# Insertion Sort

Insertion Sort is one of the simplest sorting algorithms. All it does is move each element and move it leftward until it finds an element that is lower than itself.

## How Insertion Sort works

The sorting algorithm starts by declaring the first item in the array as a sorted sub-array. It then takes the second item, adds it to the sub-array and moves it left until the sub-array is sorted again.

This process continues for every item in the array until the sub-array includes all items in the array.

### Example

Consider a half-sorted array like this. It is divided into sorted and non-sorted items.

`[1, 2, 4, 7, 8, 3, 0, 6, 5, 9]`

`[1, 2, 4, 7, 8][3, 0, 6, 5, 9]`

Then we take the first item from the unsorted array (`3`

) and add it to the sorted items.

`[1, 2, 4, 7, 8, 3][0, 6, 5, 9]`

The three then moves left one step at a time until it reaches the correct position.

`[1, 2, 4, 7, 8, 3][0, 6, 5, 9]`

`[1, 2, 4, 7, 3, 8][0, 6, 5, 9]`

`[1, 2, 4, 3, 7, 8][0, 6, 5, 9]`

`[1, 2, 3, 4, 7, 8][0, 6, 5, 9]`

The sub-list is now sorted and the next item can now be put in its position.

## Visualisation

TBD

## Time complexity

Insertion Sort uses comparisons and swaps to sort the array.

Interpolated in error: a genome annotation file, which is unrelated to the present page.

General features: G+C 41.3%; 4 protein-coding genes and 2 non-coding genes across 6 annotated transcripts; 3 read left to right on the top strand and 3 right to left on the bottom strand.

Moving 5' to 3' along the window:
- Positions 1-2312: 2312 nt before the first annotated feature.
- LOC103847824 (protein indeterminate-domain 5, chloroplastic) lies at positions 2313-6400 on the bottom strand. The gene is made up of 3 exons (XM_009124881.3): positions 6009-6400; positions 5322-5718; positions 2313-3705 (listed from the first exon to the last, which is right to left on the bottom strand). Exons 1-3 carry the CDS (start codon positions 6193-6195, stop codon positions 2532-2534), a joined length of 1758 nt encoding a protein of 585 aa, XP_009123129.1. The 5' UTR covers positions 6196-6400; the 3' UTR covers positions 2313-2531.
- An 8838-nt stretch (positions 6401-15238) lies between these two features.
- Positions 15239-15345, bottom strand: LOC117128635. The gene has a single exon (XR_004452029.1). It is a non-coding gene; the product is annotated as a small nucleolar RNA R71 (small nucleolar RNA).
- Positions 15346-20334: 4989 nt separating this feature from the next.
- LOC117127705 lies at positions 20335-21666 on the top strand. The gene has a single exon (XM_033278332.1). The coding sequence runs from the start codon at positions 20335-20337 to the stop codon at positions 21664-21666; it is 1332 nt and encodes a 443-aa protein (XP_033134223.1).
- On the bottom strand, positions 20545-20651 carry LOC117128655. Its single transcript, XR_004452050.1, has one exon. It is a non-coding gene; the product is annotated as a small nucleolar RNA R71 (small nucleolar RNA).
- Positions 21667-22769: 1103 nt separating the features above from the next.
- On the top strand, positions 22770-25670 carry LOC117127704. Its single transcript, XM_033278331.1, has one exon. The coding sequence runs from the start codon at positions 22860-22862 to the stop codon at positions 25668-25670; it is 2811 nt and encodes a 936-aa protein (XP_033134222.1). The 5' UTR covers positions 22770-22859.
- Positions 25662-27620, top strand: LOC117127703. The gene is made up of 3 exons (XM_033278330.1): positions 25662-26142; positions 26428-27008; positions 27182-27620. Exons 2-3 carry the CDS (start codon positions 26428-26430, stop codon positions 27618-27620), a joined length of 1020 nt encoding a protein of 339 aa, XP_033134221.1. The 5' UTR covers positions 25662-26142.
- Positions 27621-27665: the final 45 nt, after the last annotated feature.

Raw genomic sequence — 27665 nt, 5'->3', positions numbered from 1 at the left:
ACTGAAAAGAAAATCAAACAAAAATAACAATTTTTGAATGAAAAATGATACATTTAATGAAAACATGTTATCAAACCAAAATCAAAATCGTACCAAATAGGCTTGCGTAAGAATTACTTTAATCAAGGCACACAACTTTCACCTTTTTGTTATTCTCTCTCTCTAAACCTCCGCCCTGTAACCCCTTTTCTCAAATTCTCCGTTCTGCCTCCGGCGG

### Comparisons

The rate of change for Insertion Sort comparisons is about half as much as Bubble Sort because each element only has to run through half of the sorted sub-array. Bubble Sort on the other hand has to go though the whole unsorted section of the array each time.

It is still a O(n^{2}) algorithm which is pretty slow. Though one big advantage of Insertion Sort is that it has very short code and has very low memory overhead which makes it good for sorting short lists, as a sorter for small subsections of other sorting algorithms or when dealing with very limited resources.

### Swaps

Swaps has the exact same distribution as comparisons since every comparison (except the last one in a run) must lead to a swap. This makes it have *n* fewer swaps than it does comparisons.

### Distribution

This is how the comparisons and swaps are distributed for this sorting algorithm of size 100 for 1,000,000 sorts.

Mode: 2,549

Mean: 2,570

Std dev: 167

Max: 3,357

Min: 1,789

Mode: 2,457

Mean: 2,475

Std dev: 168

Max: 3,264

Min: 1,692

The distributions are pretty much identical because almost every comparison leads to a swap. This makes the only difference is that the numbers for swaps are about 100 lower than those for comparisons.

## C code

This is also one of the simplest sorting algorithms out there

```
void insertion_sort(int *p, int len) {
int i, j;
// Loop through unsorted items
for (i=1; i<len; i++){
// Loop through the sorted sub-list
for (j=i; j>0; j--) {
// Is this one in the wrong position compared to the next one?
if (is_less_than_p(&p[j], &p[j-1])){
// Swap them!
swap(&p[j], &p[j-1]);
} else {
// Continue on to the next unsorted item
break;
}
}
}
}
```